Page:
All these characters and elements are ones that symbolically dissect the uneasy handshake that occurs in the present between a dark past and an uncertain future. They are all, in their own ways, aware of their own temporal limitations and they know that time is running out for them to make everything right, if such a thing is even possible. Sheff seems supernaturally preoccupied with the reality of the spaces in between, the times of uncertainty where anything is possible but most of the available courses aren't the correct ones. His creations are de facto literary as much as they are pure songcraft, any of these themes or characters could show up in the pages of the proverbial "great American novel", although admittedly that concept would first need to be stripped of its outdated sentimentality and retrofitted with a pragmatism befitting the 21st Century.
Perhaps some of the motivation for this running motif is the band's arguable status as a rotational group of players who each join Sheff for a limited time. A casual glance at their Wikipedia entry shows that neither of the other two founding members are still with the group and that the band's current five-member line-up is substantially outnumbered by the list of its former members (thirteen at the time of this writing). In a sense Okkervil River as a band is one that itself could be said to primarily exist in the in-between, from album to album and tour cycle to tour cycle the roster is likely to change in part or in whole. As a "band" that is just this side of being purely a vehicle for one man's songwriting, Okkervil is very well predisposed to operate in a netherworld between full-fledged bandhood and the mercenary mentality of hired studio players. A fact which may be just as well since Sheff seems happy to churn out lyrics and characters who seem built for screaming into that abyss of confusion.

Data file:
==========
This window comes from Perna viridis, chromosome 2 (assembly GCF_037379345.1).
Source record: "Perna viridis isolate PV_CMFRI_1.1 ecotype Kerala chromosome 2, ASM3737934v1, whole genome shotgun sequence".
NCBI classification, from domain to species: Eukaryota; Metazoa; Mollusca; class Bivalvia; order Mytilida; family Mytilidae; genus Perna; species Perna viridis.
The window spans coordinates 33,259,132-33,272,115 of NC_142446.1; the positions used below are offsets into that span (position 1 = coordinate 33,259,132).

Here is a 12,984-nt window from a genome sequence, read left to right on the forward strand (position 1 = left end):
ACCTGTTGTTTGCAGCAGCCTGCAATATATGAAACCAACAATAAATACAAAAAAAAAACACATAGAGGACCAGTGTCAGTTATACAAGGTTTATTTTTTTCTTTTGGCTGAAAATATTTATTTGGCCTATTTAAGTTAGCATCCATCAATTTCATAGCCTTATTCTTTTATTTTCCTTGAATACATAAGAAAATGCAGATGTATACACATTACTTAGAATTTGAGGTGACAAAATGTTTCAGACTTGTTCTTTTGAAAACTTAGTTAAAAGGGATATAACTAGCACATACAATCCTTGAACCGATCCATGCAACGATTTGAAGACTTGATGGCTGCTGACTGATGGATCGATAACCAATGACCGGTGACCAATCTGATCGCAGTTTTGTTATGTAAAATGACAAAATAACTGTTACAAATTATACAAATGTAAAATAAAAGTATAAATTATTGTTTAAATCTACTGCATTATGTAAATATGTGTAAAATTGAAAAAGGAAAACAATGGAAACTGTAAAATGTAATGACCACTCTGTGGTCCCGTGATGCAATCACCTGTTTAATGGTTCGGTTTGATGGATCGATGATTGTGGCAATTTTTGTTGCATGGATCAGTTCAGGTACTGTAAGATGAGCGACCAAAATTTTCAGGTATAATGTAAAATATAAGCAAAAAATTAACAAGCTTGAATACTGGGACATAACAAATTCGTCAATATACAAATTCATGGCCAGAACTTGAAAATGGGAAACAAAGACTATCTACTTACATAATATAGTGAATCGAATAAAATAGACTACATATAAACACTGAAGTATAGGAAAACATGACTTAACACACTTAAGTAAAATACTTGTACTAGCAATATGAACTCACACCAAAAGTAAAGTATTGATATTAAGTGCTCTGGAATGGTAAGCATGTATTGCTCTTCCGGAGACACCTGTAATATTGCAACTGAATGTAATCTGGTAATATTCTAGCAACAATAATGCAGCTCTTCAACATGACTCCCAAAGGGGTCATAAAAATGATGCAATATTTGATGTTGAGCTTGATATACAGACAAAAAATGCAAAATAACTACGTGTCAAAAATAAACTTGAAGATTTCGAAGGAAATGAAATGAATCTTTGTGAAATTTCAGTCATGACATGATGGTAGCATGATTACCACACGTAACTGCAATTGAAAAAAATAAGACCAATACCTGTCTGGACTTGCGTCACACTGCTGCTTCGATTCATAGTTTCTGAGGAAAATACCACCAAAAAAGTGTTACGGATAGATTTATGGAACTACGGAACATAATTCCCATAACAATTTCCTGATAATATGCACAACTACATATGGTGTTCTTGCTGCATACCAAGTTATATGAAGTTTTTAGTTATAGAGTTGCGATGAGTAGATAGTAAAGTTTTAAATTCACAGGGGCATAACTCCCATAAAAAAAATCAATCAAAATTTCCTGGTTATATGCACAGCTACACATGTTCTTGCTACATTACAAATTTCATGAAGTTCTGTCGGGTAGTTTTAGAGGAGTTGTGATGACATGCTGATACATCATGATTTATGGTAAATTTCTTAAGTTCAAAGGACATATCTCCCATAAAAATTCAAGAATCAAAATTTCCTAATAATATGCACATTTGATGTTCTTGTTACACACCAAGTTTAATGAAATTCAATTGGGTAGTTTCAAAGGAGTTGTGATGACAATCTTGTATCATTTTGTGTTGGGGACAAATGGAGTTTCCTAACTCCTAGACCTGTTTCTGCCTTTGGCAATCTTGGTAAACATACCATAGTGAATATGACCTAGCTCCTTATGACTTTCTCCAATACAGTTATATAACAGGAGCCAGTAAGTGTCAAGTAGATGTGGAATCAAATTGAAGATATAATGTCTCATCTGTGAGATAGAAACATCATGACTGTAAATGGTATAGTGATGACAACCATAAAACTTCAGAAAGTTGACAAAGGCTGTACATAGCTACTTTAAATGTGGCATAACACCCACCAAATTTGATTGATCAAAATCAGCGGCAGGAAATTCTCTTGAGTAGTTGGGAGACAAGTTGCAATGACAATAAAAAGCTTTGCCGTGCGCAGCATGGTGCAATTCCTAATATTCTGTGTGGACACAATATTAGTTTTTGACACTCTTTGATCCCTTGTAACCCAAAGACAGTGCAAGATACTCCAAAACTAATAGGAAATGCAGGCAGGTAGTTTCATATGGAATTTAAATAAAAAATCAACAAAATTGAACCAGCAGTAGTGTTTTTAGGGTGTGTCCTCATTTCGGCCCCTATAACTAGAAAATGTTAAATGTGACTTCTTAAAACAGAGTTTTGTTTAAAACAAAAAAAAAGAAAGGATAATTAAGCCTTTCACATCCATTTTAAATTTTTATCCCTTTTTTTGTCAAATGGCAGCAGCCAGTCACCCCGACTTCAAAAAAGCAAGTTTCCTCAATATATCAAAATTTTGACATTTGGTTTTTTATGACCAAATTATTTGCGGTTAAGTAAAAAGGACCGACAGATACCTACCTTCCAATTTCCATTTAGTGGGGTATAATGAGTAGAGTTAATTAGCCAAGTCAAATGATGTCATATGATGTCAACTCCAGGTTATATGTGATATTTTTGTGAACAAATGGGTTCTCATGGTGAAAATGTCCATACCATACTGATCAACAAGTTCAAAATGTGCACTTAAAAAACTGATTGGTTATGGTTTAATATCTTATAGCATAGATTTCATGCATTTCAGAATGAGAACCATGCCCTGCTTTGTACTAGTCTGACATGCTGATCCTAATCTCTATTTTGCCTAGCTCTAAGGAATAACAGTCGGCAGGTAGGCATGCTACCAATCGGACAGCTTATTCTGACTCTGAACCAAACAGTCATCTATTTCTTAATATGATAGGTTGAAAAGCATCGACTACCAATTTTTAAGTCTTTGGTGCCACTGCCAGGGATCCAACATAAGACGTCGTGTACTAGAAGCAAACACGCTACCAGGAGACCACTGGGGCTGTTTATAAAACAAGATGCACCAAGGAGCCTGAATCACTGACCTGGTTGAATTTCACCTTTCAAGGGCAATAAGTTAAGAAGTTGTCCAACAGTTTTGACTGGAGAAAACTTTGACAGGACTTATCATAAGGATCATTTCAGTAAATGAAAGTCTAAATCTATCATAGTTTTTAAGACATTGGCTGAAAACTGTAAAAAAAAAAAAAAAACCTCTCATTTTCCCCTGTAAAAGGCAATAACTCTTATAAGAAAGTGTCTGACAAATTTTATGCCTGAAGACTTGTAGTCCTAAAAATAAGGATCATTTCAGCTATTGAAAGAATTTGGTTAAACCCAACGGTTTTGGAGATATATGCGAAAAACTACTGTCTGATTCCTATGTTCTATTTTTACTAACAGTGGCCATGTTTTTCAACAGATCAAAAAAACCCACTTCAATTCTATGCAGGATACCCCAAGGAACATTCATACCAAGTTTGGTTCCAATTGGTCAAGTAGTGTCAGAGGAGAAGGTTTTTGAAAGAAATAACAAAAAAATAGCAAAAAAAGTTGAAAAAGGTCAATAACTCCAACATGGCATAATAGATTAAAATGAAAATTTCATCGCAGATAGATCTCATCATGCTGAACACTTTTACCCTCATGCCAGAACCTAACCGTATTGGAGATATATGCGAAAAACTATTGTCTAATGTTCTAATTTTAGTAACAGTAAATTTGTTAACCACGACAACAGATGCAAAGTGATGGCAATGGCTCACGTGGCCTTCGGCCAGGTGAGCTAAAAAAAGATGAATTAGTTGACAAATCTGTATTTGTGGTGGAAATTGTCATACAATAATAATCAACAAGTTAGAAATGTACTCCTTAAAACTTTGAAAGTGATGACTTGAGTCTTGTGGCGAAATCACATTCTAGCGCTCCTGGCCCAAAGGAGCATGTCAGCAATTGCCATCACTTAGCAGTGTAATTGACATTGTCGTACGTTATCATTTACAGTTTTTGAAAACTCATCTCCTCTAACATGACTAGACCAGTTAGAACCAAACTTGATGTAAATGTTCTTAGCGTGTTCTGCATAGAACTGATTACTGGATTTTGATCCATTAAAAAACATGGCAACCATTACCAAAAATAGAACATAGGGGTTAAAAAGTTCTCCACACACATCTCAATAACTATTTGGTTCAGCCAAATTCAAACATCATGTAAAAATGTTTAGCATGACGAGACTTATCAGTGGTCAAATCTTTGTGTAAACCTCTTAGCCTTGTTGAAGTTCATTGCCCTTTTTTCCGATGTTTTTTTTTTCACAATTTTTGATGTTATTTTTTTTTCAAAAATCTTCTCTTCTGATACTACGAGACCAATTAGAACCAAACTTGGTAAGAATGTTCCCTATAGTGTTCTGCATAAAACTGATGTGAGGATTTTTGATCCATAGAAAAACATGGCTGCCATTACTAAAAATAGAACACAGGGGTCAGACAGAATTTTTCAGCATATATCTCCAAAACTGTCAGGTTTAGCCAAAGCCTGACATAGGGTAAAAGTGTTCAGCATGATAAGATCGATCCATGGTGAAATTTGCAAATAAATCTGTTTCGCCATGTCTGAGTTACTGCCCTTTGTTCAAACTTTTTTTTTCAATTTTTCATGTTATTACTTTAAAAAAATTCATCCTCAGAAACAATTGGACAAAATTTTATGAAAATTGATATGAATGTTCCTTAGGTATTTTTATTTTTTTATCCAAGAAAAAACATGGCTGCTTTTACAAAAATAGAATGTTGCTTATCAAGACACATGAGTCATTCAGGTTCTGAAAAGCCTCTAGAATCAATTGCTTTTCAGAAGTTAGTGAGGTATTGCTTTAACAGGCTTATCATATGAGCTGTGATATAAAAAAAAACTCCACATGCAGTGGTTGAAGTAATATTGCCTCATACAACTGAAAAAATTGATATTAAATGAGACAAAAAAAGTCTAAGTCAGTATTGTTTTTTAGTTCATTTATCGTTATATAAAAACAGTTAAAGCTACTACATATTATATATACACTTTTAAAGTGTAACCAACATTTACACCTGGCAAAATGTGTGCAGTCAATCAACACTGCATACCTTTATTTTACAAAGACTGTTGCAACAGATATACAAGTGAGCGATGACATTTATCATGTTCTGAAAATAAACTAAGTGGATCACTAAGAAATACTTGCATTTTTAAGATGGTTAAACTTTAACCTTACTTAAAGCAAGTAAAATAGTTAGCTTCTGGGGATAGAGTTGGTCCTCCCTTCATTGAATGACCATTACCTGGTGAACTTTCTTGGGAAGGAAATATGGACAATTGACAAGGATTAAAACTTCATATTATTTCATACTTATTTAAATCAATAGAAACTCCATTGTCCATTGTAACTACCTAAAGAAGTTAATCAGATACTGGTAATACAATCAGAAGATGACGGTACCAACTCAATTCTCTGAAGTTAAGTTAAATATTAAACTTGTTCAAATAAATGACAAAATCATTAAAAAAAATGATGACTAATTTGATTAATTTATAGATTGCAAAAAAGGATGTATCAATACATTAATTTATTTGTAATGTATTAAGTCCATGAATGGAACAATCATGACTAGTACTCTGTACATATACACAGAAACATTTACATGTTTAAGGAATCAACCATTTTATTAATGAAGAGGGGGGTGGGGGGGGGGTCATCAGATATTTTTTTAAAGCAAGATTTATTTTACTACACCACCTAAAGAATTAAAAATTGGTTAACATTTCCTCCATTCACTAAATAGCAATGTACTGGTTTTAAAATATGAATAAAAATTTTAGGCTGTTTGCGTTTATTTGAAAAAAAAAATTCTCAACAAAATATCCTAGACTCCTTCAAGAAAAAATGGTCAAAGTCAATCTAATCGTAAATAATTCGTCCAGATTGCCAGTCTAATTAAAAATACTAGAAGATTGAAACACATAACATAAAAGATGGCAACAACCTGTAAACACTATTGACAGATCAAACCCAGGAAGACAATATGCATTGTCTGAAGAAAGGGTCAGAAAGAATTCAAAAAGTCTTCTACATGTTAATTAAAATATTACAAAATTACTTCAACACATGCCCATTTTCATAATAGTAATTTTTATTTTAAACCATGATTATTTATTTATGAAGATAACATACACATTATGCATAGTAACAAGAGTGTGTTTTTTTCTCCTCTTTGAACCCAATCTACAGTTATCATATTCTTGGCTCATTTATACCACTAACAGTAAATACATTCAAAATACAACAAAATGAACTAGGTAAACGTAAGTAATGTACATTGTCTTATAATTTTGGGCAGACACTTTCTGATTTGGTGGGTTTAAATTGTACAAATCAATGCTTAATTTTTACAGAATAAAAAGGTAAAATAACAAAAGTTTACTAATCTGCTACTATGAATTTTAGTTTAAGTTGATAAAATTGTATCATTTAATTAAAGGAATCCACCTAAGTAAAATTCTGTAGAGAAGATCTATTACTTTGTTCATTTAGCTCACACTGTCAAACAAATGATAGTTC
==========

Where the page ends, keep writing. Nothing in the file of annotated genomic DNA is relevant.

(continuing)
Whether Sheff is writing about suicide attempts ("John Allyn Smith Sails") or celebrity scars ("Famous Tracheotomies"), he is very often teetering on a highwire between past and present, in danger of plummeting unceremoniously to an unforgiving ground. His songwriting world is all gray with no black or white, every idea is nebulous and most mistakes exist in a space that is nothing if not tragicomic. It is said that life isn't about the destination but the journey - Okkervil River takes it a step further and uses songwriting to lay out an argument that there is not even a journey, only endless sidequesting. And while Sheff doesn't seem to be convinced that the fog of ambiguity is always worth the trouble, he makes a more than compelling case that recognizing its pervasiveness inside all the tiny interstitial spaces between causes and effects can be its own reward.